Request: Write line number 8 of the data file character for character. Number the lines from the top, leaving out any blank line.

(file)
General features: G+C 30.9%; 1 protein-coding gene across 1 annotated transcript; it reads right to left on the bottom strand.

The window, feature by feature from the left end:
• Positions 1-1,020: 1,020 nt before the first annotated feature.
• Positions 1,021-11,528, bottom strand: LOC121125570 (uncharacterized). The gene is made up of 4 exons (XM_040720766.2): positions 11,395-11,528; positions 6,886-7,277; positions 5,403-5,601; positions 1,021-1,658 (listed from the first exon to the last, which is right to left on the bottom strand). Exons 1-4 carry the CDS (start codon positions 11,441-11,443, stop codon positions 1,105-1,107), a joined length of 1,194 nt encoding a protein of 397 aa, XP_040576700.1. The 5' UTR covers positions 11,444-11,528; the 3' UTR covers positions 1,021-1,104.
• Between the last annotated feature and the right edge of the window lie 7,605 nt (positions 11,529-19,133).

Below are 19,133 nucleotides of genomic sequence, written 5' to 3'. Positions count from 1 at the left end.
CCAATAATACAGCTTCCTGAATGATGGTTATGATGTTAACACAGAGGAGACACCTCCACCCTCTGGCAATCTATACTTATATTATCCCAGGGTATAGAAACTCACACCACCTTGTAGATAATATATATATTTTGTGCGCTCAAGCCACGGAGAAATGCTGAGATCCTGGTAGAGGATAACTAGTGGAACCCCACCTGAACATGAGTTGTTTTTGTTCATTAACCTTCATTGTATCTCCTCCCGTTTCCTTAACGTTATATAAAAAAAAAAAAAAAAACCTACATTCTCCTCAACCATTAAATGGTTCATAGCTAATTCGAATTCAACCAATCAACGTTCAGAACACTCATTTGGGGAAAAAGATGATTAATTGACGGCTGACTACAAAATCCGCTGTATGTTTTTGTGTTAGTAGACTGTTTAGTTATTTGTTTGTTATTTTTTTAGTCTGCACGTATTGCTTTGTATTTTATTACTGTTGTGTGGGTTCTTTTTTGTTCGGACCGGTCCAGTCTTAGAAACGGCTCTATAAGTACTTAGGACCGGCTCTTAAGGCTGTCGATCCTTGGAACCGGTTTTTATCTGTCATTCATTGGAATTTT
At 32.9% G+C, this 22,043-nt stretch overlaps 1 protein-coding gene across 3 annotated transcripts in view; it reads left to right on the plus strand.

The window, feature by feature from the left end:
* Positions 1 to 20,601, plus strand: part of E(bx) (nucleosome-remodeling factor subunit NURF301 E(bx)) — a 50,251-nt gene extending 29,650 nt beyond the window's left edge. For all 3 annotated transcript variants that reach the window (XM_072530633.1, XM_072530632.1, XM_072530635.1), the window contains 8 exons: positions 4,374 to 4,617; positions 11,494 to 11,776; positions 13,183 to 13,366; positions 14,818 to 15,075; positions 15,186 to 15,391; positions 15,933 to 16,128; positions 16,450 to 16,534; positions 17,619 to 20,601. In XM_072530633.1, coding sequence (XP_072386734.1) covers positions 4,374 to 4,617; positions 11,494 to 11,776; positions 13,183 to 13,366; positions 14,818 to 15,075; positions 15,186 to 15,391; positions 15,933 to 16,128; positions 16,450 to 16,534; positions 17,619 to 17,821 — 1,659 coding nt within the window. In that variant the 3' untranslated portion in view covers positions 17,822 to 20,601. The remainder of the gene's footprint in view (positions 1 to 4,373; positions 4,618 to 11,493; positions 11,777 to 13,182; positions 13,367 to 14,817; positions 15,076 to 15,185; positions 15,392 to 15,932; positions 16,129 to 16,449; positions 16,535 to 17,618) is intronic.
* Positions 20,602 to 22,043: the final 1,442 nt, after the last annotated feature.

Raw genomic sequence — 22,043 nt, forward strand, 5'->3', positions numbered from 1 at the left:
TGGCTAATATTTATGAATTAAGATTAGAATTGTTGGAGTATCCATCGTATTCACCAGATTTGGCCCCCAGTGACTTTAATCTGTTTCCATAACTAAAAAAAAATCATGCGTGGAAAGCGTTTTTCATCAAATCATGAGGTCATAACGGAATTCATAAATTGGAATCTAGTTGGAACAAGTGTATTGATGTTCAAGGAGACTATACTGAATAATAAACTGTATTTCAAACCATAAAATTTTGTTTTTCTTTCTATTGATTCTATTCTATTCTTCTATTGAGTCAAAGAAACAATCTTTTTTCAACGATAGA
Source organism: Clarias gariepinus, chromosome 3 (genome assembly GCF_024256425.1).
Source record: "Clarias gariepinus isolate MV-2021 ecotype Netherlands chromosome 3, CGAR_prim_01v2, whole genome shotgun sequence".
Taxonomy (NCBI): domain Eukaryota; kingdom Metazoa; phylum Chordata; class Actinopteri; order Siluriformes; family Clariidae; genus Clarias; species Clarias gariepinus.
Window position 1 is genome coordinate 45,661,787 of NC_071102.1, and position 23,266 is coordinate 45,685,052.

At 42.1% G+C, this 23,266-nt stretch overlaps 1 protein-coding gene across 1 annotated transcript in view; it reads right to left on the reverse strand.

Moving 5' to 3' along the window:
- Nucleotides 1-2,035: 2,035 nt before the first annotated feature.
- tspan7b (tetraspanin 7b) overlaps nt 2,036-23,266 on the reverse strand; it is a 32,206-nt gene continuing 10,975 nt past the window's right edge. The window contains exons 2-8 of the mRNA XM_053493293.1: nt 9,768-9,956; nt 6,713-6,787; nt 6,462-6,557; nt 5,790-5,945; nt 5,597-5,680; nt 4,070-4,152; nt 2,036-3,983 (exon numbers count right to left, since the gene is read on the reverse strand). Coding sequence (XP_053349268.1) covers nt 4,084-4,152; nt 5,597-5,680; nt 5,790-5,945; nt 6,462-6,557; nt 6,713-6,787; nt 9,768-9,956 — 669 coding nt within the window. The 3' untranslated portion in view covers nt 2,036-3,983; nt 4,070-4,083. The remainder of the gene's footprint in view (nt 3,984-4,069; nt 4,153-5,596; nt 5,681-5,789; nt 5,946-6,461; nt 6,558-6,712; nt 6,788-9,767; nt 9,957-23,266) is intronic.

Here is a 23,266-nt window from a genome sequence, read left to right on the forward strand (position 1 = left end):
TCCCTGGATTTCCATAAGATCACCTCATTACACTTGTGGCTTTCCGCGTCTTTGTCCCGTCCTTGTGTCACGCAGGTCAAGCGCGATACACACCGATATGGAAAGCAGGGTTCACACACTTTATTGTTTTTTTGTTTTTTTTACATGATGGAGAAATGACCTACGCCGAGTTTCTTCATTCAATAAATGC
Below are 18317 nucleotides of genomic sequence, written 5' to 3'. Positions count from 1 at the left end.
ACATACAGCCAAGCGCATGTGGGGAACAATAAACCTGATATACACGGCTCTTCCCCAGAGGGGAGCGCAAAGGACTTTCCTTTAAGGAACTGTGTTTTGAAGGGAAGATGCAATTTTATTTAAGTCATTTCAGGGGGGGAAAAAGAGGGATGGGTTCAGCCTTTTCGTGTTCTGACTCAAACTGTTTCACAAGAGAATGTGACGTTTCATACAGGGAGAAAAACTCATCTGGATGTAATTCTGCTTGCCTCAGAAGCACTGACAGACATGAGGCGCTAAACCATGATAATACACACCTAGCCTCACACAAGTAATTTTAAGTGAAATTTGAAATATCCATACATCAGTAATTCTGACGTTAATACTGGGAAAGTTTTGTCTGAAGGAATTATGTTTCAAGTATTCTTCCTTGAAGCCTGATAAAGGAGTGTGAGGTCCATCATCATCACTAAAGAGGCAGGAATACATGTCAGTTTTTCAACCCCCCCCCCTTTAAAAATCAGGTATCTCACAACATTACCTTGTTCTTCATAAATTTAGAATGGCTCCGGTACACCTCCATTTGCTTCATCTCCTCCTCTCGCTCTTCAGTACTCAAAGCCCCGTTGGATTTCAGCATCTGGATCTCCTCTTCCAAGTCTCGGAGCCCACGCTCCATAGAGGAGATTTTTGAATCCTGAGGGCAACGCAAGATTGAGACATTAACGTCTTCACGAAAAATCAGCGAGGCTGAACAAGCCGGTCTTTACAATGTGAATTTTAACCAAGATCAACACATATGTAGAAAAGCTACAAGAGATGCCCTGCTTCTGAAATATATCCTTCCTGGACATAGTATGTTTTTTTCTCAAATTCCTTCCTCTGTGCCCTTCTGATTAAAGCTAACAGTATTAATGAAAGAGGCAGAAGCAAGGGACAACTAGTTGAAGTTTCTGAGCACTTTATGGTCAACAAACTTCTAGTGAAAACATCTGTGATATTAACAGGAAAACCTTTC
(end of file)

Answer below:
At 32.9% G+C, this 22,043-nt stretch overlaps 1 protein-coding gene across 3 annotated transcripts in view; it reads left to right on the plus strand.